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Agriculture, Rural Development, Food and Drug Administration, and Related Agencies Appropriations Act, 2012

Floor Speech

Location: Washington, DC


Mr. BROUN of Georgia. Mr. Chairman, I was listening to the previous speaker's arguments, and I'm glad to hear that he's concerned about the U.S. Navy's energy supplies, and I was going to ask him, if he had been kind enough to yield to me, whether he was in favor of us starting to develop our own energy resources here in the United States.

We've got a tremendous amount of energy that our Creator has given us here in this country off the northern coast of Alaska, in the Western United States, in the gulf coast, and certainly, I would like to see the oil prices drop. The best way to get those oil prices to come down to a reasonable level is for us to start developing our own energy resources here in this country. Certainly, our oil and natural gas resources need to be developed, clean coal energy, alternative sources of energy, nuclear energy, all these other things.

And I just hear all this pontification from my colleagues on the other side about the CFTC and the oil speculators. The best way to make the oil speculators lose money, which they would do when they increase the prices of oil by speculating on future prices, is by producing more oil here in this country. We've got a tremendous amount of uncertainty with all the things that are going on in the Middle East today, and that causes speculators to think the price of oil is going up.

Now, I'm not one who's here arguing for the speculators by any means. I believe in the marketplace. I believe that the marketplace, unencumbered by government regulations and taxes, is the best way to control quality, quantity, and cost of all goods and services, including oil. And the best way to do that is to lower the cost of oil here in this country, natural gas and all of our energy supplies for the U.S. Navy as well as for the Federal Government and for everybody, to lower the cost of gasoline at the pump. It's best to develop our own natural resources, our God-given resources that are plentiful in this country.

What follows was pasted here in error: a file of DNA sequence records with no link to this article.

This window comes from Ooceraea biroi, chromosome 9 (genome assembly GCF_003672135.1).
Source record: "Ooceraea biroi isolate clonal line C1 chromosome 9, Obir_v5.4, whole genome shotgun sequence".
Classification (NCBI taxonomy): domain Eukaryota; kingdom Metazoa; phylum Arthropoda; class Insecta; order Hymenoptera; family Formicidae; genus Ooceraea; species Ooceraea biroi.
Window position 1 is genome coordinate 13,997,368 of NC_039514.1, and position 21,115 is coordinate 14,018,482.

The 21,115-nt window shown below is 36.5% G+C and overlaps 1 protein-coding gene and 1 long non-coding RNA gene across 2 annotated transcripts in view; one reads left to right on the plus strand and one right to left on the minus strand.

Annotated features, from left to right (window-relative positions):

But I have seen in, now, three Congresses that I have been here my Democrat colleagues block every effort that we have made to develop our own resources. I never will forget in 2008, while we were coming during the August break and talking about the Republicans' all-of-the-above energy policy, that a Democratic staffer said that the Democrat Party's energy policy was drive a small car and wait for the wind. That's not an energy policy.

We need to develop the God-given resources that we have here in this country, to lower the cost of gas at the pumps, to lower the cost of heating oil, particularly for our elderly citizens and poorest people across this Nation that this winter are going to be suffering, suffering tremendously economically because of the high cost of oil.